A study conducted by Resources for the Future has also indicated the rule is not likely to undermine reliability.

But concerns remain, with EPA drawing recent lawsuits over its recently revised portion of the rule setting standards for new sources, while litigation of the existing source rule continues.

Climate Change

NARUC officials are also scheduled to hold several sessions addressing regulation of greenhouse gas (GHG) emissions, an issue that is likely to gain increasing attention now that EPA is crafting power plant rules for new and existing sources.

One session, slated for July 23, will discuss “the myth of carbon pollution.” It will include a presentation from Princeton University Professor of Physics Dr. Willam Happer, who will discuss how computer modeling has “greatly exaggerated the warming from additional” GHGs, a “lack of evidence” linking increased GHG levels to to increased extreme weather, increased GHG emissions is a “benefit.”

Another session will discuss the flaring of methane, a potent GHG, from oil and gas wells in the Bakken Shale and elsewhere and how “advances in technology and economic incentives are creating opportunities to reduce gas flaring.”

In Congress

Days after the Senate confirmed Gina McCarthy as the next EPA administrator, the Senate environment committee is preparing to act on several pending sub-cabinet level nominees at EPA.

The committee has scheduled a July 23 hearing to consider nominees to lead EPA's water, toxics and general counsel's offices.

Republicans are not likely to allow easy approval. Sen. David Vitter (R-LA), the committee's ranking Republican, has indicated he is setting tough conditions for the water and general counsel nominees over unrelated agency policy positions. For Ken Kopocis, the nominee to lead EPA's water office, Vitter wants the agency to “disavow” its claim that it has authority to veto the planned Pebble mine in Alaska before the developers have sought a permit. He repeated his threat, saying last week that EPA's failure to address the lawmakers' concerns that its draft assessment of the mine's impact will prejudice the permitting process once industry has applied for a permit “will definitely be a factor in considering Kopocis' nomination to head the Office of Water.”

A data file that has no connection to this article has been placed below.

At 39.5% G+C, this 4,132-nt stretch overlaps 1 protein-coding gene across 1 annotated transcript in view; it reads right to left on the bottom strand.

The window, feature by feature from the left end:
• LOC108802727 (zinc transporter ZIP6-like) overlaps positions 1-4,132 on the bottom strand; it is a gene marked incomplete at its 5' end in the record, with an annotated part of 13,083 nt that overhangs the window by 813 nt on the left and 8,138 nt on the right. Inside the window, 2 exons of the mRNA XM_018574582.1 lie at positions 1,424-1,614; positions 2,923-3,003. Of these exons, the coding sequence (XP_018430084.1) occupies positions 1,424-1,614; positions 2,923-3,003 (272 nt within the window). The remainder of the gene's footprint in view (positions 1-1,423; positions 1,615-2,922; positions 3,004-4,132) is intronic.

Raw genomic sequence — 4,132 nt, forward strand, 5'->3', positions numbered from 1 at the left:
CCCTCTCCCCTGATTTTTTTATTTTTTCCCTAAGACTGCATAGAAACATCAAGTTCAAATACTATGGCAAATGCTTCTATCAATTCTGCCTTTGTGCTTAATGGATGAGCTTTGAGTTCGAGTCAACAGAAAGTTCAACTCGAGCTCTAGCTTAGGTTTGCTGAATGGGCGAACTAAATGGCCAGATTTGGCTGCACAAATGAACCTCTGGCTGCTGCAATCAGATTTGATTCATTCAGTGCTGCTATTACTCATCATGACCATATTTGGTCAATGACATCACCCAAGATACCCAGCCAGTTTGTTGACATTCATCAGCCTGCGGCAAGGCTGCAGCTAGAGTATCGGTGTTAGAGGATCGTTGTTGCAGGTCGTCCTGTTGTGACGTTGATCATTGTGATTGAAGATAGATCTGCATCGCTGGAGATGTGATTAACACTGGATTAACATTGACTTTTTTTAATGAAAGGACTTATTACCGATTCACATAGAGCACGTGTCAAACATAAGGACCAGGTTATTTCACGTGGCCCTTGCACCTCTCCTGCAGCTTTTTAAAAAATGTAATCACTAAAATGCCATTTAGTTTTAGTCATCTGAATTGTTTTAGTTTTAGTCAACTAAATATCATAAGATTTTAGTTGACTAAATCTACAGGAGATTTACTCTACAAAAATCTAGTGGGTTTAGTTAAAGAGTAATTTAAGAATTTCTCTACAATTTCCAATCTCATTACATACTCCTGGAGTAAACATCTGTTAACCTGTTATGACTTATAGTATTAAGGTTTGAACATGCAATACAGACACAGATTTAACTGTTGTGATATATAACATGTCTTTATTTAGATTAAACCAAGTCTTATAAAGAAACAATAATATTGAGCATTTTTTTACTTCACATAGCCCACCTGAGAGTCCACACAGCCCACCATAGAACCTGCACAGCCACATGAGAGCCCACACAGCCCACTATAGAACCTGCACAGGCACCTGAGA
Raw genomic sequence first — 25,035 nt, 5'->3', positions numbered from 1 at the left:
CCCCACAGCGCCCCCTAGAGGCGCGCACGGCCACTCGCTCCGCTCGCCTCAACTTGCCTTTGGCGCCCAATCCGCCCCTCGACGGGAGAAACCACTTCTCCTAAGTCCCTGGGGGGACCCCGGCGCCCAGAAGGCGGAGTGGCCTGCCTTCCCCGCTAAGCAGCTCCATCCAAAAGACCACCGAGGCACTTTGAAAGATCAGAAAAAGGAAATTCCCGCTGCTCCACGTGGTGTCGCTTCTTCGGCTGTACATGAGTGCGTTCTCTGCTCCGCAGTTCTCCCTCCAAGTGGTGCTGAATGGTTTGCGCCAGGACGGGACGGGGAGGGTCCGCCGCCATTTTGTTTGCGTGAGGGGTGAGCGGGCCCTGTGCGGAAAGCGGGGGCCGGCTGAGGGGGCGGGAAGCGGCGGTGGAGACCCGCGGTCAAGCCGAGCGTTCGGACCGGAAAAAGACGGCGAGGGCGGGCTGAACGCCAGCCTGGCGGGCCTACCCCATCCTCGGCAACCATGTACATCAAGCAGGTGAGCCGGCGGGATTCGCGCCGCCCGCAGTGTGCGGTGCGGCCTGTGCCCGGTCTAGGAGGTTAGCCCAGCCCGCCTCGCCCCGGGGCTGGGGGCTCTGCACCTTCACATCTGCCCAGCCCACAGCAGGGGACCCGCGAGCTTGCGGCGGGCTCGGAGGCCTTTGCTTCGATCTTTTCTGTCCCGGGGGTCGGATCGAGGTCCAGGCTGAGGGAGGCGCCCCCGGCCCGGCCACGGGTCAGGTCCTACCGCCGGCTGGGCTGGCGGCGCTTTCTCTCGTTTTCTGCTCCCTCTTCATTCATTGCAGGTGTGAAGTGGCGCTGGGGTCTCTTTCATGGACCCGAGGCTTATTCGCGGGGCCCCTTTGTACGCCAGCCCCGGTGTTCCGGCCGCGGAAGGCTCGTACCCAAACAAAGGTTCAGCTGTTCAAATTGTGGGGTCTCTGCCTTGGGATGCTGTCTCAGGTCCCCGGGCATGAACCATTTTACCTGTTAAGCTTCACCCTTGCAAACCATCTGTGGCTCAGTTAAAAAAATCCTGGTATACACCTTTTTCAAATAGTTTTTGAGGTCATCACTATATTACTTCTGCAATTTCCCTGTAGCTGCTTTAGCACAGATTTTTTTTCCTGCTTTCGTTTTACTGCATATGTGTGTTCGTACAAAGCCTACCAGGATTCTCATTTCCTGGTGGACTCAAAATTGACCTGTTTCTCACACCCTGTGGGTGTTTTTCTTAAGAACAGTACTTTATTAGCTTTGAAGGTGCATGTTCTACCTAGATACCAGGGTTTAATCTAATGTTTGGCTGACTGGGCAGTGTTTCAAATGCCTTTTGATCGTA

Vitter is also setting an early test for Avi Garbow's nomination to be the next EPA general counsel by asking him to allow industry groups to intervene in alleged “sue-and-settle” suits that environmentalists bring to to force EPA to set binding regulatory deadlines.

In the House, the Interior and Environment Appropriations Subcommittee is holding a July 23 markup on a draft bill to set fiscal year 2014 funding levels for EPA and other agencies and the bill being considered is likely to be a lightning rod.